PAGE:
resources of the country would increase with its tranquillity, hy which the expense of a standing army of 30,000 would be saved to the country, and what would 100,000 troops avail in Ireland if there was a domestic inclination to favour a foreign power ? Let the laws of England be framed with a parental feeling towards Ireland, and she will manifest her gratitude by the return of filial affection, and her attachment to the throne. [Here there was an interruption for some time, in consequence of the vehement and animated cheers of the meeting] Yes, Sir, it delights my heart to perceive that the feeling is still as ardent for our Sovereign, as when, unprotected by bayonets, he threw himself upon the loyalty and attachment of Irishmen, at a moment when dissatisfaction reigned in England. He, unattended by an array of red coats, was not mistaken in trusting to the fidelity of those who could scarcely afford to be clad in frieze jackets in Ireland. (Loud cheers.) He made the noble experiment, and the result convinced ministers that his Majesty knew his Irish people.

It now, Sir, remains for us to hope that, with the aid of our considerable pecuniary resources, the surpassing advantage of entire unanimity amongst ourselves, the interest our case has excited in England, and amongst the people of Europe; the support which the justice of our claims has at last obtained for us in both houses of parliament, besides the commanding influence of the press ; and though last, still highest in order, the personal favour and good wishes of our gracious sovereign ; our firmness being equal to our moderation, and both being comhined in a constitutional exertion for the single and most righteous object of unfettering the worship of the Deity-it is impossible, Sir, but that we must succeed! (Great cheering.)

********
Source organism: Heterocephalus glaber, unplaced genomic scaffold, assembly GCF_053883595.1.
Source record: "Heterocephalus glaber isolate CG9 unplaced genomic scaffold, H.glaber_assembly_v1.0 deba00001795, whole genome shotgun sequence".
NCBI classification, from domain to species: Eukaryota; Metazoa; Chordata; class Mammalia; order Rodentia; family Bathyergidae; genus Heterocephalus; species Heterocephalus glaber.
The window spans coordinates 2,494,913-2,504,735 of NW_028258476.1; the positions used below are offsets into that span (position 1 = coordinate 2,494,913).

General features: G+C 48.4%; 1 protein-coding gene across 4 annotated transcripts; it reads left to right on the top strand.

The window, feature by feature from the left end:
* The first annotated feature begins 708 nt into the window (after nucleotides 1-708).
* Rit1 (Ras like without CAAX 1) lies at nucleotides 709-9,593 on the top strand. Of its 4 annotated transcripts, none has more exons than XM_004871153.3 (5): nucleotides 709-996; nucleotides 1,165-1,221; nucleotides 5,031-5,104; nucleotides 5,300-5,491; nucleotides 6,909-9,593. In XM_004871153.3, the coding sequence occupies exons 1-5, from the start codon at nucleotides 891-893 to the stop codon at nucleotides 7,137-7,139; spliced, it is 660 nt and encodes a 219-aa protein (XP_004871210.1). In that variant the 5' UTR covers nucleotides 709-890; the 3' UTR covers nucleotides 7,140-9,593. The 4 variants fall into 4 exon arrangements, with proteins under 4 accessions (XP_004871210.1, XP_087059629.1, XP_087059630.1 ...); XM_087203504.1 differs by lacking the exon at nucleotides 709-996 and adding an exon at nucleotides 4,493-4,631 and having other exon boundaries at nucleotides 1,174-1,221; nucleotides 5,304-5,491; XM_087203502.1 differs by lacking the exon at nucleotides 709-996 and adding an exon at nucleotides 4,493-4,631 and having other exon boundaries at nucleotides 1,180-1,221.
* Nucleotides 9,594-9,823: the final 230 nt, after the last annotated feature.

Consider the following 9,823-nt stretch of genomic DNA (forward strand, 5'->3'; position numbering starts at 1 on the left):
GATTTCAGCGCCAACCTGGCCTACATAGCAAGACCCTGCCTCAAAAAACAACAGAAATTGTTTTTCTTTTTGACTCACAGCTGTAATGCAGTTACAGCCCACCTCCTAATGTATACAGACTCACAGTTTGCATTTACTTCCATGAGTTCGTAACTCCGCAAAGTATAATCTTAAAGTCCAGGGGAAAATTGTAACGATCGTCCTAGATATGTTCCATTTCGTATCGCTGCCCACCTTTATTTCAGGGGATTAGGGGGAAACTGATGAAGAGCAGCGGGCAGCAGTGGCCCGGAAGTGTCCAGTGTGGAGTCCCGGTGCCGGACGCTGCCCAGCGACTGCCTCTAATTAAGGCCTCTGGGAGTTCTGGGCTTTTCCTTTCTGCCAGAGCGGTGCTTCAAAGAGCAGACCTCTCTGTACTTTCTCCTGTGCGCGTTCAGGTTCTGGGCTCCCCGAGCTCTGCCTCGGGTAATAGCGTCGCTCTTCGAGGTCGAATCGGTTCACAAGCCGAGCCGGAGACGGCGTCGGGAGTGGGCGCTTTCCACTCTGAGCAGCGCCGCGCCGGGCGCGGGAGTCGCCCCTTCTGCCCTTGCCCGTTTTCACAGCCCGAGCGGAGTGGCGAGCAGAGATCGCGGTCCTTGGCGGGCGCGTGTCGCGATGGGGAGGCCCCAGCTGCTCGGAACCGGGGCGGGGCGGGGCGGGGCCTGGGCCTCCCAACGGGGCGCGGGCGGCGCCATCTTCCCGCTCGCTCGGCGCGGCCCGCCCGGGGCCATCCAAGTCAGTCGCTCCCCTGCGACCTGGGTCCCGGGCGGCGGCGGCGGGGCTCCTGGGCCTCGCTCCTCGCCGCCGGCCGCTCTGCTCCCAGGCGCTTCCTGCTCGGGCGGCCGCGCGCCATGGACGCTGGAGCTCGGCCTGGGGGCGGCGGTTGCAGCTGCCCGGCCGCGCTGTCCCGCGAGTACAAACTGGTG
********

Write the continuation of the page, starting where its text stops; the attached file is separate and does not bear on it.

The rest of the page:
MR. O'CONNELL rose to present the draft of a petition to parliament, on church rates, and addressing the meeting, said, that in order to demonstrate that the meetings of the Association were under no pretence, but that of obtaining relief from penal grievances, through the intervention of parliamentary relief

they had proposed the drafts of several petitions upon Catholic grievances.

The first petition he would submit to the consideration of the meeting was one of considerable interest to the country parts of Ireland. Although the mischiefs complained of are not in their nature calculated to make an impression in Dublin, Dublin had its own local grievances, which should not be left un. told. Nothing more naturally creates dissatisfaction (Mr. O'Connell observed), in the minds of the Irish peasantry, than the mode of collecting church rates, and the purposes to which those rates are applied.